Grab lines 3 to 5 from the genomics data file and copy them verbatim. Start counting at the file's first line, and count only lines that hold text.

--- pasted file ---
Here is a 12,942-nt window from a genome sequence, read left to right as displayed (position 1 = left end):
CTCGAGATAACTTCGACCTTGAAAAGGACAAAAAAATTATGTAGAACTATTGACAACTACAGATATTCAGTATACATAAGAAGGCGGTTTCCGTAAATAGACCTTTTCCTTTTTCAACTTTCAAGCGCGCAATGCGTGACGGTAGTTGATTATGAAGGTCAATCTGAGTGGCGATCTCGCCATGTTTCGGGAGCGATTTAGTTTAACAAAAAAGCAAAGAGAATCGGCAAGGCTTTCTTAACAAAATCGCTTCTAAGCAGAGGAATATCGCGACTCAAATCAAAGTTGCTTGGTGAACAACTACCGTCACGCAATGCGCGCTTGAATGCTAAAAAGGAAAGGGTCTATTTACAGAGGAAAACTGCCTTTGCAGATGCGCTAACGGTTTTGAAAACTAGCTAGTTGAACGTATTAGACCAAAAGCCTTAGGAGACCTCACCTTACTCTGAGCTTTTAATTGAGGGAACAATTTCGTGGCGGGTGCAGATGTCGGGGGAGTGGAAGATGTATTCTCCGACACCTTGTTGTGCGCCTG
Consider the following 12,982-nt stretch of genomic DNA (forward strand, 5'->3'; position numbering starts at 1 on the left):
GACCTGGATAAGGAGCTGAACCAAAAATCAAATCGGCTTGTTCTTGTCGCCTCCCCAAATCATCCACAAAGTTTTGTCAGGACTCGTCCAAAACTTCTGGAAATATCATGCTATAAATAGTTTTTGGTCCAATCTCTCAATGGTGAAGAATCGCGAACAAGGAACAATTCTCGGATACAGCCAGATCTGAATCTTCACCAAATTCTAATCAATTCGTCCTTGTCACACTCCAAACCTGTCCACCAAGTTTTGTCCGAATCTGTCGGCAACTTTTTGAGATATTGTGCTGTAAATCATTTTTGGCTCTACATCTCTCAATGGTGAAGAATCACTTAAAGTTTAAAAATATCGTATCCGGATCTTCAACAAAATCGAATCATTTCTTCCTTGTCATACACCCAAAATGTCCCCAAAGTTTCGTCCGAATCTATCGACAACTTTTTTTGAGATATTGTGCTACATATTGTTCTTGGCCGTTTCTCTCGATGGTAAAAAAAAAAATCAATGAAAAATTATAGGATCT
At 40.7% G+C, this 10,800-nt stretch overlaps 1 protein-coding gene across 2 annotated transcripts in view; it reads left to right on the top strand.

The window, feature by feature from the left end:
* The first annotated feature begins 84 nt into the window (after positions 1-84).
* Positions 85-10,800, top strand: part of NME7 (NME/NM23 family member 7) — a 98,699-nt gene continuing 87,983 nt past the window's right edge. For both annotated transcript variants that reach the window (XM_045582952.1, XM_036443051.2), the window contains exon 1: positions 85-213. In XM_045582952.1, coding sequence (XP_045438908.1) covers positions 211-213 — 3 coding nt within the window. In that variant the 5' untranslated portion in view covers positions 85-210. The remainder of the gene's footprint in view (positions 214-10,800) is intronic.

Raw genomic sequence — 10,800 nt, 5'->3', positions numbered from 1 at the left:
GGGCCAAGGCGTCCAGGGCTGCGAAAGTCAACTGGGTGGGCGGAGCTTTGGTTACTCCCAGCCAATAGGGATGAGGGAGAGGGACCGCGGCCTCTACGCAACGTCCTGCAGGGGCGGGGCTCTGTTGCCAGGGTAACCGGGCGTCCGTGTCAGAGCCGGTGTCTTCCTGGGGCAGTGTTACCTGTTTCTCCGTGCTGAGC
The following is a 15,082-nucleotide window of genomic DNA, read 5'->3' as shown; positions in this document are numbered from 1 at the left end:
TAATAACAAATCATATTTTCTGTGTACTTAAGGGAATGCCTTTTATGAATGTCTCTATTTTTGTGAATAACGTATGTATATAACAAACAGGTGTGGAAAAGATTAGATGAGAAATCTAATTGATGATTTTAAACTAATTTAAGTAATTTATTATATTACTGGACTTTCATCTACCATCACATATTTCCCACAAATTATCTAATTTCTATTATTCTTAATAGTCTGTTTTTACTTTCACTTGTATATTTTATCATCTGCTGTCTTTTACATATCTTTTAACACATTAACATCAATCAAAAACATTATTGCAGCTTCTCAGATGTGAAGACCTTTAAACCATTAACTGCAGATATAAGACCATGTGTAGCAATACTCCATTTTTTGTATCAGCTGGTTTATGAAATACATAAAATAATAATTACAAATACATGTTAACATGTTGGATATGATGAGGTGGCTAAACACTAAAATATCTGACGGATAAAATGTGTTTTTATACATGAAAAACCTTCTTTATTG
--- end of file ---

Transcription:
Consider the following 12,982-nt stretch of genomic DNA (forward strand, 5'->3'; position numbering starts at 1 on the left):
GACCTGGATAAGGAGCTGAACCAAAAATCAAATCGGCTTGTTCTTGTCGCCTCCCCAAATCATCCACAAAGTTTTGTCAGGACTCGTCCAAAACTTCTGGAAATATCATGCTATAAATAGTTTTTGGTCCAATCTCTCAATGGTGAAGAATCGCGAACAAGGAACAATTCTCGGATACAGCCAGATCTGAATCTTCACCAAATTCTAATCAATTCGTCCTTGTCACACTCCAAACCTGTCCACCAAGTTTTGTCCGAATCTGTCGGCAACTTTTTGAGATATTGTGCTGTAAATCATTTTTGGCTCTACATCTCTCAATGGTGAAGAATCACTTAAAGTTTAAAAATATCGTATCCGGATCTTCAACAAAATCGAATCATTTCTTCCTTGTCATACACCCAAAATGTCCCCAAAGTTTCGTCCGAATCTATCGACAACTTTTTTTGAGATATTGTGCTACATATTGTTCTTGGCCGTTTCTCTCGATGGTAAAAAAAAAAATCAATGAAAAATTATAGGATCT
At 40.7% G+C, this 10,800-nt stretch overlaps 1 protein-coding gene across 2 annotated transcripts in view; it reads left to right on the top strand.